Dhingra made the following statement before the court: I do not want to say anything in defence of myself, but simply to prove the justice of my deed. As for myself, no English law court has got any authority to arrest and detain me in prison, or pass sentence of death on me. That is the reason I did not have any counsel to defend me. And I maintain that if it is patriotic in an Englishman to fight against the Germans if they were to occupy this country, it is much more justifiable and patriotic in my case to fight against the English. I hold the English people responsible for the murder of eighty millions of Indian people in the last fifty years, and they are also responsible for taking away £100,000,000 every year from India to this country. I also hold them responsible for the hanging and deportation of my patriotic countrymen, who did just the same as the English people here are advising their countrymen to do. I have told you over and over again that I do not acknowledge the authority of the Court, You can do whatever you like. I do not mind at all. You can pass sentence of death on me. I do not care. You white people are all-powerful now, but, remember, it shall have our turn in the time to come, when we can do what we like.

Guy Aldred, the printer of The Indian Sociologist, was sentenced to twelve months hard labor. The August issue of The Indian Sociologist had carried a story sympathetic to Dhingra. Dhingra's actions also inspired some of the Irish, who were fighting their own struggle at the time. It is obvious that the trial was   grossly unfair and biased.  However, back in India, the man admired as Father of the Nation Gandhi Gandhi condemned Dhingra's actions, stating : It is being said in defence of Sir Curzon Wyllie’s assassination that...just as the British would kill every German if Germany invaded Britain, so too it is the right of any Indian to kill any Englishman.... The analogy...is fallacious. If the Germans were to invade Britain, the British would kill only the invaders. They would not kill every German whom they met....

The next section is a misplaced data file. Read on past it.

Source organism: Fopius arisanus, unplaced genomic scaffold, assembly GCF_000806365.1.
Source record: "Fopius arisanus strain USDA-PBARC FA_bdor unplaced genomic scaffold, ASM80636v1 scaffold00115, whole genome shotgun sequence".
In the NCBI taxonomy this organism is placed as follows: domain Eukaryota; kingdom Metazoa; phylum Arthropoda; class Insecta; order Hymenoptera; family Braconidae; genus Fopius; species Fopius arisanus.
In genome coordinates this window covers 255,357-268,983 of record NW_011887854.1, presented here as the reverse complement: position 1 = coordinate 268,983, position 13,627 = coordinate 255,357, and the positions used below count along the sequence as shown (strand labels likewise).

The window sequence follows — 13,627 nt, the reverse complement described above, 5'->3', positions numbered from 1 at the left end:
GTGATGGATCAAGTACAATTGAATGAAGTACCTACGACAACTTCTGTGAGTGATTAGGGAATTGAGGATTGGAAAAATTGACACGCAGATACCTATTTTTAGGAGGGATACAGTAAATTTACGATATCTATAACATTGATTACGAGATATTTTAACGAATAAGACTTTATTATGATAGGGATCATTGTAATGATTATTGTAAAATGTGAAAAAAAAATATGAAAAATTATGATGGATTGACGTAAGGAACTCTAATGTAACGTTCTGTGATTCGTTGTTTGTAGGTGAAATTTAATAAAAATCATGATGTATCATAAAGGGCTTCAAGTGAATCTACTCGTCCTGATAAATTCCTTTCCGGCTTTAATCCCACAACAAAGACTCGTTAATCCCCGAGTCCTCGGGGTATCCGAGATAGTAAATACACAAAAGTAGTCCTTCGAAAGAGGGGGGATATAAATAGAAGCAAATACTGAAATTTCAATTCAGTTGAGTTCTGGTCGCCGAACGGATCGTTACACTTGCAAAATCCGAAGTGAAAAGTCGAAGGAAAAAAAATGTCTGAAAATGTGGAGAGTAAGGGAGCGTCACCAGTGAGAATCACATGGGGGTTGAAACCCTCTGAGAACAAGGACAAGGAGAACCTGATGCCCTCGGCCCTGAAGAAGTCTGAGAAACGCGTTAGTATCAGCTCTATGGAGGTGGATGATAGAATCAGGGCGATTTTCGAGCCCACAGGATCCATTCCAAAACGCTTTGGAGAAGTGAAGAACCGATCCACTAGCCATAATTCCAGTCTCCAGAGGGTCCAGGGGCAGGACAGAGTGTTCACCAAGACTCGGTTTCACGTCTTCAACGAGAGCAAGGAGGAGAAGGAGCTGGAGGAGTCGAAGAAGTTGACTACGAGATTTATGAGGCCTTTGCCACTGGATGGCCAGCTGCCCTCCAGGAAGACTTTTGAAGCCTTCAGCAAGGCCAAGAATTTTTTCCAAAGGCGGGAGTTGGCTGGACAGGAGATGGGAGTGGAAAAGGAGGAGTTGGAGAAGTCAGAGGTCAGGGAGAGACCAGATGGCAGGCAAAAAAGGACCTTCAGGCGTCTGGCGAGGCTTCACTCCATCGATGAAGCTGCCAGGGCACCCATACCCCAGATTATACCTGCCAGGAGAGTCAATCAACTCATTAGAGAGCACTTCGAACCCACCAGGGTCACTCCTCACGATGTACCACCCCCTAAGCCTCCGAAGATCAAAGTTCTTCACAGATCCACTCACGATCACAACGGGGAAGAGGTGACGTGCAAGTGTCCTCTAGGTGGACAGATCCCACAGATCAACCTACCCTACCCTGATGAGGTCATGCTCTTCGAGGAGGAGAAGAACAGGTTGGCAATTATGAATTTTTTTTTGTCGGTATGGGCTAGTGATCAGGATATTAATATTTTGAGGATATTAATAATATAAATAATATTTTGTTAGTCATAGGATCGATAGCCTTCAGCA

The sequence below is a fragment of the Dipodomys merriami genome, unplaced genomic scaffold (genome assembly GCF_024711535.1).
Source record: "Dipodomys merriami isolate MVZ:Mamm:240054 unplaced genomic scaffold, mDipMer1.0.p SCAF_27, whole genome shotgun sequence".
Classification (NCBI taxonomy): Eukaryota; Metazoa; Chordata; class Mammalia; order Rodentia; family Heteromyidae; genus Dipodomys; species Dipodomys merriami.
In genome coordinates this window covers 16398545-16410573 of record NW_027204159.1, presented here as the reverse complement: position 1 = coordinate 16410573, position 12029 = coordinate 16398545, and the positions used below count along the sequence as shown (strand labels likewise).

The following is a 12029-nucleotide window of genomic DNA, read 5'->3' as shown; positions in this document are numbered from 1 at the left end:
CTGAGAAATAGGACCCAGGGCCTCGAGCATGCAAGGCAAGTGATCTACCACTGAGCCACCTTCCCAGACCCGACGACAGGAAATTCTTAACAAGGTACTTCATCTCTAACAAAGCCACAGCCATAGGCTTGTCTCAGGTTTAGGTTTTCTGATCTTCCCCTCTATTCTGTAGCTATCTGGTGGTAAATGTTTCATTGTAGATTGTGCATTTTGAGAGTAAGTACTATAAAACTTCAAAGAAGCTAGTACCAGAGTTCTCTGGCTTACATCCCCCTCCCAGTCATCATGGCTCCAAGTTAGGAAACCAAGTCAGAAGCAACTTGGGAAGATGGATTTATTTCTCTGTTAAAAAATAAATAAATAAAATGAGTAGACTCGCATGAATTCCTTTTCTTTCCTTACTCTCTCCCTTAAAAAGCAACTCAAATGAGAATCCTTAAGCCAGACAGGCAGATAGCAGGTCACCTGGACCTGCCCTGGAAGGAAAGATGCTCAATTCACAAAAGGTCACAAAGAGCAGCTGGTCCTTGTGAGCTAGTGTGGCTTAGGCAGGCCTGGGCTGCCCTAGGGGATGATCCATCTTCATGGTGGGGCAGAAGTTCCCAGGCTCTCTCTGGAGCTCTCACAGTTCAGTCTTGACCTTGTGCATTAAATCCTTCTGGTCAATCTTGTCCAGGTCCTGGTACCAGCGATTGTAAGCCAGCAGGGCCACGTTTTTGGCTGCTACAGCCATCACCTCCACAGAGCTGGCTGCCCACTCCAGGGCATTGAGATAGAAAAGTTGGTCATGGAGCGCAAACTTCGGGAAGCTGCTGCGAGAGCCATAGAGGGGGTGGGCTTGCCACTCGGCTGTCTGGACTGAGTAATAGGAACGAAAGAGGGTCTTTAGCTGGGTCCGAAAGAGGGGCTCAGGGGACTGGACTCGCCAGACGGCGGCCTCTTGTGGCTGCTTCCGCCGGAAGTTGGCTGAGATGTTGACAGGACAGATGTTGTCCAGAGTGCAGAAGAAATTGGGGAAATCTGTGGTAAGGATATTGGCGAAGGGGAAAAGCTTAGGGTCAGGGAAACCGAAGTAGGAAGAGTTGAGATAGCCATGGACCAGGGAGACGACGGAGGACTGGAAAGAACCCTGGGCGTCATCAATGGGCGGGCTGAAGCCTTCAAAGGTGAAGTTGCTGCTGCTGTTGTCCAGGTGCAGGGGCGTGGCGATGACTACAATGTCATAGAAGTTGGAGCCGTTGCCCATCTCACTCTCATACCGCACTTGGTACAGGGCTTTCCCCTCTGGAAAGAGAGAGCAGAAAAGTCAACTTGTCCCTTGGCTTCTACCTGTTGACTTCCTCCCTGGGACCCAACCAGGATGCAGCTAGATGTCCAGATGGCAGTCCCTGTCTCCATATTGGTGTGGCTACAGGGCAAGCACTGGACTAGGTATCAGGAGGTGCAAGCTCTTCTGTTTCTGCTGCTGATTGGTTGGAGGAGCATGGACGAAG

After Dhingra went to the gallows, The Times of London wrote an editorial titled "Conviction of Dhingra". The editorial said, "The nonchalance displayed by the assassin was of a character which is happily unusual in such trials in this country. He asked no questions. He maintained a defiance of studied indifference. He walked smiling from the Dock."  After his execution, Dhingra's body was denied Hindu rites and was buried by British authorities. His family having disowned him, the authorities refused to turn over the body to Savarkar. Dhingra's coffin was accidentally found while authorities searched for the remains of Shaheed Udham Singh, and re-patriated to India on 12 Dec 1976.  His remains are kept in one of the main squares, which has been named after him, in the city of Akola in Maharashtra.  


In 1909, following Madan Lal Dhingra's assassination of William Hutt Curzon Wyllie, an aide to the Secretary of State for India, Scotland Yard arrested several key activists living in Great Britain, among them Vinayak Damodar Savarkar. In 1910, Savarkar was ordered to be returned to India for trial. When the ship Savarkar was being transported on docked in Marseilles harbour, he squeezed out through a porthole window and jumped into the sea. Reaching shore,  French authorities  returned him to  British custody.  Sad, that we have not honoured our martyrs as we were denied of knowing their patriotic deeds and martyrdom.  Only because of hundreds of such noble persons fighting for the cause of freedom, we are today able to enjoy freedom. 

Jai Hind. 

With regards – S. Sampathkumar

17.8.2020. 

1 comment:

  1. Very nice.நாம் அறியாத தியாகிகளின் சரித்திரங்களில் இதுவும் ஒன்று...இவைகளை நாம் அறியாதது மிக வருத்தமாக உள்ளது. மிக்க நன்றி...